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Today, the International Trade and Forfaiting Association (ITFA) has released an addendum to its Digital Negotiable Instruments (DNI) Handbook. 

This update follows the enactment of the UK Electronic Trade Documents Act 2023, a crucial legislation enabling the creation of electronic trade documents, including bills of lading, Bills of Exchange (BOEs), and promissory notes under English law. 

The Addendum provides essential guidance for adapting traditional forms of BOEs and Promissory Notes to meet the requirements of the Act, reflecting ITFA’s commitment to supporting the finance industry in navigating the evolving digital landscape of trade documentation.

Sean Edwards, Chairman of ITFA, told TFG, “There is no doubt that the Electronic Trade Documents Act has the ability to lay a strong foundation for the digitalisation of trade but with that gift comes a few questions and some adaptation. By publishing this addendum we are trying to answer the first – especially on what constitutes reliability – and give practical advice on the, really quite minor, changes that need to be made.”

Key updates include:

  1. Incorporation of English Law: The addendum underscores the importance of embedding an English governing law clause and, where necessary, a jurisdiction clause. This is vital for ensuring that the digital negotiable instruments are governed by and compliant with the UK Electronic Trade Documents Act. These clauses provide a legal framework within which the instruments will operate, ensuring they are recognised and enforceable under English law.
  1. Conversion Clauses: The updated handbook provides detailed guidance on including clauses that facilitate the transition from paper to digital formats. This is critical in maintaining the legal integrity and enforceability of the instruments in their digital form, ensuring they retain their traditional legal characteristics and functions in a digital environment.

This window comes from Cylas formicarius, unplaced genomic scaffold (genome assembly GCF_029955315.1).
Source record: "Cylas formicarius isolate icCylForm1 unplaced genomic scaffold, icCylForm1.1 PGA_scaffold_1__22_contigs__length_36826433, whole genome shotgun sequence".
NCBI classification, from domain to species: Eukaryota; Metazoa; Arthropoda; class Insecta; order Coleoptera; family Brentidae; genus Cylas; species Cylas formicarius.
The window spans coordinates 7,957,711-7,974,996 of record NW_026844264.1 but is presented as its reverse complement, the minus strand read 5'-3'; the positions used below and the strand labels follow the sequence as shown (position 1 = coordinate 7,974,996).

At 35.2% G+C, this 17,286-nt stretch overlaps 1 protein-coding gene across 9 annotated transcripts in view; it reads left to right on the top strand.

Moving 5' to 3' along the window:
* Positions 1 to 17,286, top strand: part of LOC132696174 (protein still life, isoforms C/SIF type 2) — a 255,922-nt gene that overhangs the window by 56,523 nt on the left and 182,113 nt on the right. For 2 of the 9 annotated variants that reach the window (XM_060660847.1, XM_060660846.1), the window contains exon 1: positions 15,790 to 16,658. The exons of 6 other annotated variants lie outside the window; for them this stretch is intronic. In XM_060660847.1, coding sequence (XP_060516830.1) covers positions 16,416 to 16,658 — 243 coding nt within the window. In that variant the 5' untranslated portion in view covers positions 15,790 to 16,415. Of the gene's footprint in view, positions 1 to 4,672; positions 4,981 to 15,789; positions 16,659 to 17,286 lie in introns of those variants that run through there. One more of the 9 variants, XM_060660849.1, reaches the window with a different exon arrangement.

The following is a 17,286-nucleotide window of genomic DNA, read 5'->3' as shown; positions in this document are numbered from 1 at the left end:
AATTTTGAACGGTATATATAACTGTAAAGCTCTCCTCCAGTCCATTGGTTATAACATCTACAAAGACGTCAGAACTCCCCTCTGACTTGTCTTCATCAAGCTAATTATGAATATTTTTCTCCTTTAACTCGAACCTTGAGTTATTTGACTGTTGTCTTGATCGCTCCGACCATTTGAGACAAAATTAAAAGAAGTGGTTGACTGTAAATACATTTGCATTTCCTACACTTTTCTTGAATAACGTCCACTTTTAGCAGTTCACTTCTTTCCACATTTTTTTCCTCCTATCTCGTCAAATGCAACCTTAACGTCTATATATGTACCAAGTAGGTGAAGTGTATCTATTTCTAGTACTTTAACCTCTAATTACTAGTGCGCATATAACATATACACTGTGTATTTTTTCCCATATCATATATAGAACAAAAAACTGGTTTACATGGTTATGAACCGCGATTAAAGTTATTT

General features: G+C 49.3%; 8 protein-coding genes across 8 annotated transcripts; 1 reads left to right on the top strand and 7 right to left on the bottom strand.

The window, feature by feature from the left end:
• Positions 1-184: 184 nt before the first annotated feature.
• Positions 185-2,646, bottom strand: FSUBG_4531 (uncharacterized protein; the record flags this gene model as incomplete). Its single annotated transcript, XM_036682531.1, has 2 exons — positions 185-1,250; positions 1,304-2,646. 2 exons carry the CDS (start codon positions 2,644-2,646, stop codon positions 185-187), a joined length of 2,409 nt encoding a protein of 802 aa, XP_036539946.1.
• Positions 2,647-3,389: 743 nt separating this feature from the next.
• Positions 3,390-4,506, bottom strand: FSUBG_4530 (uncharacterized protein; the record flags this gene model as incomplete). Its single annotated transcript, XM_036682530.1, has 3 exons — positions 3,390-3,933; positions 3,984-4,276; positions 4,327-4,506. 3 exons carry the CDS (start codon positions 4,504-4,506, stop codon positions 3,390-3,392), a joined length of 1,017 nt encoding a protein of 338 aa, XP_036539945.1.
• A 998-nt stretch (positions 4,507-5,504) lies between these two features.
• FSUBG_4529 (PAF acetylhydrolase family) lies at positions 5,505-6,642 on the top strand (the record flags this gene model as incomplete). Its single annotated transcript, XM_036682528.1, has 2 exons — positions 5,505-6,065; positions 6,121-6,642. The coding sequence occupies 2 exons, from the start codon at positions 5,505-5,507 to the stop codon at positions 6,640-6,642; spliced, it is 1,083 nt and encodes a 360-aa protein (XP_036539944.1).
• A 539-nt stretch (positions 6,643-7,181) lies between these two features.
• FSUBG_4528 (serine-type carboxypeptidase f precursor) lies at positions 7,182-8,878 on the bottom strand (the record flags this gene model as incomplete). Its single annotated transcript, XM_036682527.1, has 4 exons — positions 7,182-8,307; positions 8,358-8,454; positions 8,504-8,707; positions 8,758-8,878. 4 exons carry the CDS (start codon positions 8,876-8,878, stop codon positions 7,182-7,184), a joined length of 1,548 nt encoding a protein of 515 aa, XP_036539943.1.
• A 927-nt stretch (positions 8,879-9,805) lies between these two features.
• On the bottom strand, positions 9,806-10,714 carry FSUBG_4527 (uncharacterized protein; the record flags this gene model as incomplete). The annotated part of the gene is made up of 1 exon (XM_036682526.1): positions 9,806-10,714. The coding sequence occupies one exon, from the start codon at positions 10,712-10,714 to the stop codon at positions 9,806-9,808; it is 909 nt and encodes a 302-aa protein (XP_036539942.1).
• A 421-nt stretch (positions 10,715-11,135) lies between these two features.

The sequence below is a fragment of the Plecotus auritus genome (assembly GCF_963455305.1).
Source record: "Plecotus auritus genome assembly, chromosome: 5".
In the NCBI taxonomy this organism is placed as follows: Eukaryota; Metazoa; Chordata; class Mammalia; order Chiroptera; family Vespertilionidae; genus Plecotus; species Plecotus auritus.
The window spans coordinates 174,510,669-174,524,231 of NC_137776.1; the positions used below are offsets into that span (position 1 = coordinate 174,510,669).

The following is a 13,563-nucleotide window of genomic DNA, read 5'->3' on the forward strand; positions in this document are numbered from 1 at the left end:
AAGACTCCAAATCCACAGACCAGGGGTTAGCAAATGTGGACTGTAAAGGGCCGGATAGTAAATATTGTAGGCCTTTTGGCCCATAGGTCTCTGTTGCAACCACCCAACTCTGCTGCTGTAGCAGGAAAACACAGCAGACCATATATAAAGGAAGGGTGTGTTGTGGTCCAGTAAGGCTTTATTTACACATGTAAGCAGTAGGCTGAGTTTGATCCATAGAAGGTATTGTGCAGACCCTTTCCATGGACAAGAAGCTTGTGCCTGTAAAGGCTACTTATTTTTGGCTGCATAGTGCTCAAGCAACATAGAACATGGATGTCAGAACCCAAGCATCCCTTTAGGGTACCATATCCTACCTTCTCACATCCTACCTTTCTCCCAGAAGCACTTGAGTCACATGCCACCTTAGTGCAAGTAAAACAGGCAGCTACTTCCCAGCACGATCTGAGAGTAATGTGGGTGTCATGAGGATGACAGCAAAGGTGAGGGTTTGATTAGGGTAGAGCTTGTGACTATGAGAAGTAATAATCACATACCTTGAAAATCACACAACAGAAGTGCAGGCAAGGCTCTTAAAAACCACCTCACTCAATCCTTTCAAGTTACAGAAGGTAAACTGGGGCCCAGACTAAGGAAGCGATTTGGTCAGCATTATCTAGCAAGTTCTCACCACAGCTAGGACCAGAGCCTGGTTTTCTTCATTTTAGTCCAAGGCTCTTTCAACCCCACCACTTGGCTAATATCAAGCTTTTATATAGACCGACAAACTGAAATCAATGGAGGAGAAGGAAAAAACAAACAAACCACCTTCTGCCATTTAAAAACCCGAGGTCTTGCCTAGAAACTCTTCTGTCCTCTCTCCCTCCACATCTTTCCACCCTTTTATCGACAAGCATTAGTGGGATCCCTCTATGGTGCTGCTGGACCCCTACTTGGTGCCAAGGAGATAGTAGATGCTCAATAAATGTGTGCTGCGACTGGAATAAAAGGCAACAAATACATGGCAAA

1. Payment Undertakings: The addendum introduces clear instructions for incorporating undertakings to pay the holder of the note. These undertakings are crucial for maintaining the essence of BOEs and Promissory Notes in their digital versions, thereby ensuring they are legally binding and enforceable under the new Act.
  1. Reliable System Agreement: An essential addition is the agreement between parties that the system used for creating and registering the digital asset is considered reliable under the standards of the Act. This interim requirement provides much-needed clarity and legal certainty in the current untested legal landscape.
  1. Updated dDOC Standards: The dDOC standards, crucial for systems and vendors handling digital negotiable instruments, have been revised to demand evidence of the system’s reliability in a legally satisfactory manner. This includes the ability to effectively present and transfer the instruments, ensuring they are operationally efficient and legally robust.
  1. Global Recognition: The dDOC standards have been recognised by the World Trade Organization and ICCDSI as the global standard for BOEs and Promissory Notes. This recognition is a testament to the standards’ robustness and their alignment with global best practices in digital trade finance.
  1. Clarification of “Reliable System”:  The ITFA continues its efforts to define what constitutes a “reliable system” under the Act. While a certification system is being considered, the addendum highlights that certification isn’t the only way to demonstrate a system’s reliability. Legal opinions, supported by technical evidence, are also viewed as a practical and legitimate way to meet the Act’s requirements.

This comprehensive update from ITFA is a vital contribution to the digitisation of trade finance instruments, ensuring that they remain relevant and effective in the modern digital economy while adhering to new legal standards.

Read the updated Handbook here.